Of the 16 teams that made the 2022 Stanley Cup playoffs, 12 of them were in the midst of multiyear postseason appearance streaks. If you include the COVID-19 bubble qualification series in 2020 — when the NHL allowed 24 teams to advance to the postseason — the Pittsburgh Penguins haven’t missed the playoffs since the 2005-06 season, when Sidney Crosby was a rookie. The Washington Capitals and Nashville Predators have eight-season streaks. The Boston Bruins and Toronto Maple Leafs have qualified in six straight seasons.

The Colorado Avalanche (5), Tampa Bay Lightning (5), Carolina Hurricanes (4), St. Louis Blues (4), Edmonton Oilers (3), Florida Panthers (3) and Minnesota Wild (3) all have streaks going. The only postseason newbies last year: the Calgary Flames, Dallas Stars, Los Angeles Kings and New York Rangers. And the Stars played for the Stanley Cup in 2020!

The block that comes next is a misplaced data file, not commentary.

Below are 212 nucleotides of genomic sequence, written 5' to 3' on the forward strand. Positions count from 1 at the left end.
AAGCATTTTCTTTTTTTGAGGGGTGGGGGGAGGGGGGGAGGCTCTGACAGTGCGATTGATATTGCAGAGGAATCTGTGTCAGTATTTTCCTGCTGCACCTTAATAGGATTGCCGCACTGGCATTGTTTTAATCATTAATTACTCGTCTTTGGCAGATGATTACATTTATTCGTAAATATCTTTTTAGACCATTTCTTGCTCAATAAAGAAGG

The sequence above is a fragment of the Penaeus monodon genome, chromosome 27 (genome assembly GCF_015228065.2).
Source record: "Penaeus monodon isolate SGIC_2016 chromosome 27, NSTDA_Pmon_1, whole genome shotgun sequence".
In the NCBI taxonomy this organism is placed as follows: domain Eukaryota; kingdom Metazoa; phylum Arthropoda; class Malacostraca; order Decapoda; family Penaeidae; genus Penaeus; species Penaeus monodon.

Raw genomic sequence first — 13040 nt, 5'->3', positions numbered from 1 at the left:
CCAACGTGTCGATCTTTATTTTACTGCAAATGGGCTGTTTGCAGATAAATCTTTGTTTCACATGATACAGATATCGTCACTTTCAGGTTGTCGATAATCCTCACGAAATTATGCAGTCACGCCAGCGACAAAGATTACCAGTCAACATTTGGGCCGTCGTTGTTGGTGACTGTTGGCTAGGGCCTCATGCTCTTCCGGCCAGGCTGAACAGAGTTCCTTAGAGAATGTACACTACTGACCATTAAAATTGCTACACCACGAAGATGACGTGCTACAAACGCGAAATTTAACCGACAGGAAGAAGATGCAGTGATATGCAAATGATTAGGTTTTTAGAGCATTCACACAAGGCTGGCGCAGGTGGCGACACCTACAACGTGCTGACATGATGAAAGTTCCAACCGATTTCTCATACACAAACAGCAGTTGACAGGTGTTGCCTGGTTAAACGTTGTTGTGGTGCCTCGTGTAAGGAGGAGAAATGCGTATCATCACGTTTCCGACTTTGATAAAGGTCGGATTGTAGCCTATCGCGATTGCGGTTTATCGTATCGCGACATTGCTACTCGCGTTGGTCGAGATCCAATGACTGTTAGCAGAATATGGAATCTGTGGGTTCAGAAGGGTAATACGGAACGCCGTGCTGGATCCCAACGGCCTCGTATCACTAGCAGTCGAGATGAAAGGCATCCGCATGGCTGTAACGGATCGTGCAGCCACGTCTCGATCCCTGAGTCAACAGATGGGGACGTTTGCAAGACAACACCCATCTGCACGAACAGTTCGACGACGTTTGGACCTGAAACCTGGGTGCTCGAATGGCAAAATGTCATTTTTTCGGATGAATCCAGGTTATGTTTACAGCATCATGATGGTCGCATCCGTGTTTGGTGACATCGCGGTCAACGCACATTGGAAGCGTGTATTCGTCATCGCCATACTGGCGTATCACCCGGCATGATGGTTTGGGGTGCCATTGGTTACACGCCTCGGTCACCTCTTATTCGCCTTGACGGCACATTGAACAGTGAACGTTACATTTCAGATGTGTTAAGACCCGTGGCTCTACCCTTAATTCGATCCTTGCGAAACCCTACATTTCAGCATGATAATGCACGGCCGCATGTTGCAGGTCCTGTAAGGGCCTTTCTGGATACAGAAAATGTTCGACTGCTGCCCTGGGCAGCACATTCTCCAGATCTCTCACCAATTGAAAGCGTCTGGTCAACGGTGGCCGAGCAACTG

Meanwhile, take a look at the 10 worst teams at the end of the 2019-20 season. Only two have qualified for the Stanley Cup playoffs since then: the Montreal Canadiens, who emerged from the all-Canadian North Division to play for the Cup in 2021 before spiraling into a rebuild; and the Kings, who made the playoffs last season for the first time since 2017-18.

Yet every year, there’s hope — that one of the “sure things” falls down the standings to open up a playoff spot for an upstart. That one of the lottery teams is suddenly ahead of schedule on its rebuild and surprises with a playoff berth.

Here’s a look at the most likely candidates to miss the playoffs — and the most likely to leap into those open spots — in each division for the 2022-23 season.

How to watch the 2022-23 NHL season on ESPN networks — including 103 exclusive games and the out-of-market package (over 1,050 games)